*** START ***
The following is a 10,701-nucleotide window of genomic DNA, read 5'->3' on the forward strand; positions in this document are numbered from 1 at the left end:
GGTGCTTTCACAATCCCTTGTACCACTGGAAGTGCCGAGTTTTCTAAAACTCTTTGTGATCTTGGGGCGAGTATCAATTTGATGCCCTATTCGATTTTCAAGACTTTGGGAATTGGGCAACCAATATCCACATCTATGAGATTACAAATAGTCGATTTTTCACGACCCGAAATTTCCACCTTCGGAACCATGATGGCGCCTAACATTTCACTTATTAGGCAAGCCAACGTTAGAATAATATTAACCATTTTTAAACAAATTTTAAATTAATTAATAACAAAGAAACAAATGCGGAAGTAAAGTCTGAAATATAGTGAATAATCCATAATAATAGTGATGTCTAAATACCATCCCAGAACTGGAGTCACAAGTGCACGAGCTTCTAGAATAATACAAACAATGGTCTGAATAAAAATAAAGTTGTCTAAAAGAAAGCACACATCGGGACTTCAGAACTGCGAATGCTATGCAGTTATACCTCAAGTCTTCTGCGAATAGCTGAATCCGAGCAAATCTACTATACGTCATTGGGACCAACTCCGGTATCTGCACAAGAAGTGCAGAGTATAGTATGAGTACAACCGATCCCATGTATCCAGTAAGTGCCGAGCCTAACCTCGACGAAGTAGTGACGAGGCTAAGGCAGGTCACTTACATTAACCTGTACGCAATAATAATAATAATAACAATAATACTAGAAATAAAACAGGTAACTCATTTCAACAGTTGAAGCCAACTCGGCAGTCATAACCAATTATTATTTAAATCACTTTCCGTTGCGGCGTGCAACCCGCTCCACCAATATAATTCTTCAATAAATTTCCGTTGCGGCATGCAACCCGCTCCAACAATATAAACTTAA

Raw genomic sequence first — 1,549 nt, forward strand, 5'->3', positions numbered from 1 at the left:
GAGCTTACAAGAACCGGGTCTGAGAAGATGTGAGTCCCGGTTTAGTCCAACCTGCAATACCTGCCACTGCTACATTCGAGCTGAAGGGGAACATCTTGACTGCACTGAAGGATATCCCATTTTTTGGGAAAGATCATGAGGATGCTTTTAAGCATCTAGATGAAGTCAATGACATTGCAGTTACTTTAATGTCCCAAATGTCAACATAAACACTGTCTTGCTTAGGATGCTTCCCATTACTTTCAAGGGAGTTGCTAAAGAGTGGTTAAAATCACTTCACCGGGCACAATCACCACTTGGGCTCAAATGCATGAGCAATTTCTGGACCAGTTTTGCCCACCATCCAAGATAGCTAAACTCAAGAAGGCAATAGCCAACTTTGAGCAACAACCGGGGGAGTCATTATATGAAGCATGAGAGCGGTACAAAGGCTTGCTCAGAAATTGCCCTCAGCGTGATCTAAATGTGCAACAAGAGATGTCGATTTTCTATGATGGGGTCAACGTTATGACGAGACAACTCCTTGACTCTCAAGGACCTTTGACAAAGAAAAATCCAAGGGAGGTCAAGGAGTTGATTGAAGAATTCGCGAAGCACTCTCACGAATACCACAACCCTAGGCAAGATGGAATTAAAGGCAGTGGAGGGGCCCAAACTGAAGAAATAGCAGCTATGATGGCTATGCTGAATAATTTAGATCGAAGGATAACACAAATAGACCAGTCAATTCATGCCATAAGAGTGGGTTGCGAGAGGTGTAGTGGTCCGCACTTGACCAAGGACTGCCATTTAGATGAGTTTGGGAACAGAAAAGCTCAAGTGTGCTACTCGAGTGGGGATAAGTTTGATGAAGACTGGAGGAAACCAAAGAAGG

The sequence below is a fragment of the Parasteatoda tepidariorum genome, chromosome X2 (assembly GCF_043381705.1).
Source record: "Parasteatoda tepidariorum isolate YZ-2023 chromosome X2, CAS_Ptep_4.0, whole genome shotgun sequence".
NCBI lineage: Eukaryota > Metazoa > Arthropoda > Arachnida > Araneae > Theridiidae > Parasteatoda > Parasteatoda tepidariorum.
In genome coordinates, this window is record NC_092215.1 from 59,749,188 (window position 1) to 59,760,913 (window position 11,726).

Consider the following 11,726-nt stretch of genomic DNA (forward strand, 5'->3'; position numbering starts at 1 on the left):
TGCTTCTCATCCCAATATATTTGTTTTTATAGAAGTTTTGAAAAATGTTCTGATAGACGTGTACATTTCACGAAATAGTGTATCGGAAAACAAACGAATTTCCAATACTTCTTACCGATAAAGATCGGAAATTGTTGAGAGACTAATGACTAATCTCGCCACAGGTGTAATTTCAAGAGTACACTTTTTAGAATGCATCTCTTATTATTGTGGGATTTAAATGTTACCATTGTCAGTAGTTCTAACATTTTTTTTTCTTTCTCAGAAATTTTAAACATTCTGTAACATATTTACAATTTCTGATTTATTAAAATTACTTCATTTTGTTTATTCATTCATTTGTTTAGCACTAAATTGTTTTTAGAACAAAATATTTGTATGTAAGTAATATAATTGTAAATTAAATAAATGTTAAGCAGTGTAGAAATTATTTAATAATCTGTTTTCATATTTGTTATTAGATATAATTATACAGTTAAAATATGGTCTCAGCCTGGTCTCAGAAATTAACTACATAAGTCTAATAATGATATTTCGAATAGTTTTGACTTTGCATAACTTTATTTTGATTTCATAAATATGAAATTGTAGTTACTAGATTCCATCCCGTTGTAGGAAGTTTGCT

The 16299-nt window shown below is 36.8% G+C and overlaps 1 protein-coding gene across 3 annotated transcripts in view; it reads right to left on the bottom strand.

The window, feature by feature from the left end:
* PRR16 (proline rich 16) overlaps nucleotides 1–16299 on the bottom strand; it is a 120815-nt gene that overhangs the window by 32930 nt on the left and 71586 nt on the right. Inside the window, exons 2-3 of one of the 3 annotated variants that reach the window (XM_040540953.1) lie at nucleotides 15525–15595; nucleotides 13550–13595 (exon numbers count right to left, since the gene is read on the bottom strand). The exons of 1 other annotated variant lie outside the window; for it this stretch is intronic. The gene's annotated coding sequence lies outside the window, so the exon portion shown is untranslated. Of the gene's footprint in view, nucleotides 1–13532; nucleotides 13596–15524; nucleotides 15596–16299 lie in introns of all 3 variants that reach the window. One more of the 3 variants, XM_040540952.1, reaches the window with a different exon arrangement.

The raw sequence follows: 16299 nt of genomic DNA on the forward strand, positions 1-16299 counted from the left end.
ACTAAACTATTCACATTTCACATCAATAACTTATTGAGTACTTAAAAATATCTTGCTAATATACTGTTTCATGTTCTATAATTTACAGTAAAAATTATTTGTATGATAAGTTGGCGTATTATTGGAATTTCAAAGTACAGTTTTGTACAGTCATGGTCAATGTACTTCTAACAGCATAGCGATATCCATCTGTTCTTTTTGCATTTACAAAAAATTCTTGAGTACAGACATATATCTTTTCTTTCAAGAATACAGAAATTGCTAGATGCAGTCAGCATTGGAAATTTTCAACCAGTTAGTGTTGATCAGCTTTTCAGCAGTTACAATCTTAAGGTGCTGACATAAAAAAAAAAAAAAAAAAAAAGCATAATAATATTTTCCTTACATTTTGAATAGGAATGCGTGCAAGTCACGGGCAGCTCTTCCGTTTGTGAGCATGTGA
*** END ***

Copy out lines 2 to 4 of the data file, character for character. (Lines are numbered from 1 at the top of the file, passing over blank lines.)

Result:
GGTGCTTTCACAATCCCTTGTACCACTGGAAGTGCCGAGTTTTCTAAAACTCTTTGTGATCTTGGGGCGAGTATCAATTTGATGCCCTATTCGATTTTCAAGACTTTGGGAATTGGGCAACCAATATCCACATCTATGAGATTACAAATAGTCGATTTTTCACGACCCGAAATTTCCACCTTCGGAACCATGATGGCGCCTAACATTTCACTTATTAGGCAAGCCAACGTTAGAATAATATTAACCATTTTTAAACAAATTTTAAATTAATTAATAACAAAGAAACAAATGCGGAAGTAAAGTCTGAAATATAGTGAATAATCCATAATAATAGTGATGTCTAAATACCATCCCAGAACTGGAGTCACAAGTGCACGAGCTTCTAGAATAATACAAACAATGGTCTGAATAAAAATAAAGTTGTCTAAAAGAAAGCACACATCGGGACTTCAGAACTGCGAATGCTATGCAGTTATACCTCAAGTCTTCTGCGAATAGCTGAATCCGAGCAAATCTACTATACGTCATTGGGACCAACTCCGGTATCTGCACAAGAAGTGCAGAGTATAGTATGAGTACAACCGATCCCATGTATCCAGTAAGTGCCGAGCCTAACCTCGACGAAGTAGTGACGAGGCTAAGGCAGGTCACTTACATTAACCTGTACGCAATAATAATAATAATAACAATAATACTAGAAATAAAACAGGTAACTCATTTCAACAGTTGAAGCCAACTCGGCAGTCATAACCAATTATTATTTAAATCACTTTCCGTTGCGGCGTGCAACCCGCTCCACCAATATAATTCTTCAATAAATTTCCGTTGCGGCATGCAACCCGCTCCAACAATATAAACTTAA

Raw genomic sequence first — 1,549 nt, forward strand, 5'->3', positions numbered from 1 at the left:
GAGCTTACAAGAACCGGGTCTGAGAAGATGTGAGTCCCGGTTTAGTCCAACCTGCAATACCTGCCACTGCTACATTCGAGCTGAAGGGGAACATCTTGACTGCACTGAAGGATATCCCATTTTTTGGGAAAGATCATGAGGATGCTTTTAAGCATCTAGATGAAGTCAATGACATTGCAGTTACTTTAATGTCCCAAATGTCAACATAAACACTGTCTTGCTTAGGATGCTTCCCATTACTTTCAAGGGAGTTGCTAAAGAGTGGTTAAAATCACTTCACCGGGCACAATCACCACTTGGGCTCAAATGCATGAGCAATTTCTGGACCAGTTTTGCCCACCATCCAAGATAGCTAAACTCAAGAAGGCAATAGCCAACTTTGAGCAACAACCGGGGGAGTCATTATATGAAGCATGAGAGCGGTACAAAGGCTTGCTCAGAAATTGCCCTCAGCGTGATCTAAATGTGCAACAAGAGATGTCGATTTTCTATGATGGGGTCAACGTTATGACGAGACAACTCCTTGACTCTCAAGGACCTTTGACAAAGAAAAATCCAAGGGAGGTCAAGGAGTTGATTGAAGAATTCGCGAAGCACTCTCACGAATACCACAACCCTAGGCAAGATGGAATTAAAGGCAGTGGAGGGGCCCAAACTGAAGAAATAGCAGCTATGATGGCTATGCTGAATAATTTAGATCGAAGGATAACACAAATAGACCAGTCAATTCATGCCATAAGAGTGGGTTGCGAGAGGTGTAGTGGTCCGCACTTGACCAAGGACTGCCATTTAGATGAGTTTGGGAACAGAAAAGCTCAAGTGTGCTACTCGAGTGGGGATAAGTTTGATGAAGACTGGAGGAAACCAAAGAAGG